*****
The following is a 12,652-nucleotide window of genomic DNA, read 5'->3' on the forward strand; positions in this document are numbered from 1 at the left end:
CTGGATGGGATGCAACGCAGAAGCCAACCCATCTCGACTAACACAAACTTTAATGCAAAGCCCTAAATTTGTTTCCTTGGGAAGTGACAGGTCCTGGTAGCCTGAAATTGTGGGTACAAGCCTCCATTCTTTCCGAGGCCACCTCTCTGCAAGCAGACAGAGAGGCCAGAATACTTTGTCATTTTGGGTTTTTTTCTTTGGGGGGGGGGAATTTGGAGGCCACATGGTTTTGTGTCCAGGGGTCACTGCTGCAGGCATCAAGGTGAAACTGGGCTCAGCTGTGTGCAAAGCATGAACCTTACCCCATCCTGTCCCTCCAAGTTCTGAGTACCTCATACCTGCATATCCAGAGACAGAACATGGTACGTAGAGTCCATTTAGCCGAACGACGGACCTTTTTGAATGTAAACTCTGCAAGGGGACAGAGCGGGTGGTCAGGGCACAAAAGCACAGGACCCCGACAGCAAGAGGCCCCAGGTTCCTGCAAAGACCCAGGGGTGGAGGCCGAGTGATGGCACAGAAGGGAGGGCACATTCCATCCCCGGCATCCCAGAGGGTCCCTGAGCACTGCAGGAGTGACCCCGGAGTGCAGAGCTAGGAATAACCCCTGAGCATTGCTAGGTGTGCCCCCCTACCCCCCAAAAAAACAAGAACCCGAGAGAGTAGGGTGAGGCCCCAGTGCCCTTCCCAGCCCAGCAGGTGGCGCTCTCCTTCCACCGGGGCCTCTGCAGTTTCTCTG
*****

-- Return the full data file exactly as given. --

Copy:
The following is a 12,652-nucleotide window of genomic DNA, read 5'->3' on the forward strand; positions in this document are numbered from 1 at the left end:
CTGGATGGGATGCAACGCAGAAGCCAACCCATCTCGACTAACACAAACTTTAATGCAAAGCCCTAAATTTGTTTCCTTGGGAAGTGACAGGTCCTGGTAGCCTGAAATTGTGGGTACAAGCCTCCATTCTTTCCGAGGCCACCTCTCTGCAAGCAGACAGAGAGGCCAGAATACTTTGTCATTTTGGGTTTTTTTCTTTGGGGGGGGGGAATTTGGAGGCCACATGGTTTTGTGTCCAGGGGTCACTGCTGCAGGCATCAAGGTGAAACTGGGCTCAGCTGTGTGCAAAGCATGAACCTTACCCCATCCTGTCCCTCCAAGTTCTGAGTACCTCATACCTGCATATCCAGAGACAGAACATGGTACGTAGAGTCCATTTAGCCGAACGACGGACCTTTTTGAATGTAAACTCTGCAAGGGGACAGAGCGGGTGGTCAGGGCACAAAAGCACAGGACCCCGACAGCAAGAGGCCCCAGGTTCCTGCAAAGACCCAGGGGTGGAGGCCGAGTGATGGCACAGAAGGGAGGGCACATTCCATCCCCGGCATCCCAGAGGGTCCCTGAGCACTGCAGGAGTGACCCCGGAGTGCAGAGCTAGGAATAACCCCTGAGCATTGCTAGGTGTGCCCCCCTACCCCCCAAAAAAACAAGAACCCGAGAGAGTAGGGTGAGGCCCCAGTGCCCTTCCCAGCCCAGCAGGTGGCGCTCTCCTTCCACCGGGGCCTCTGCAGTTTCTCTG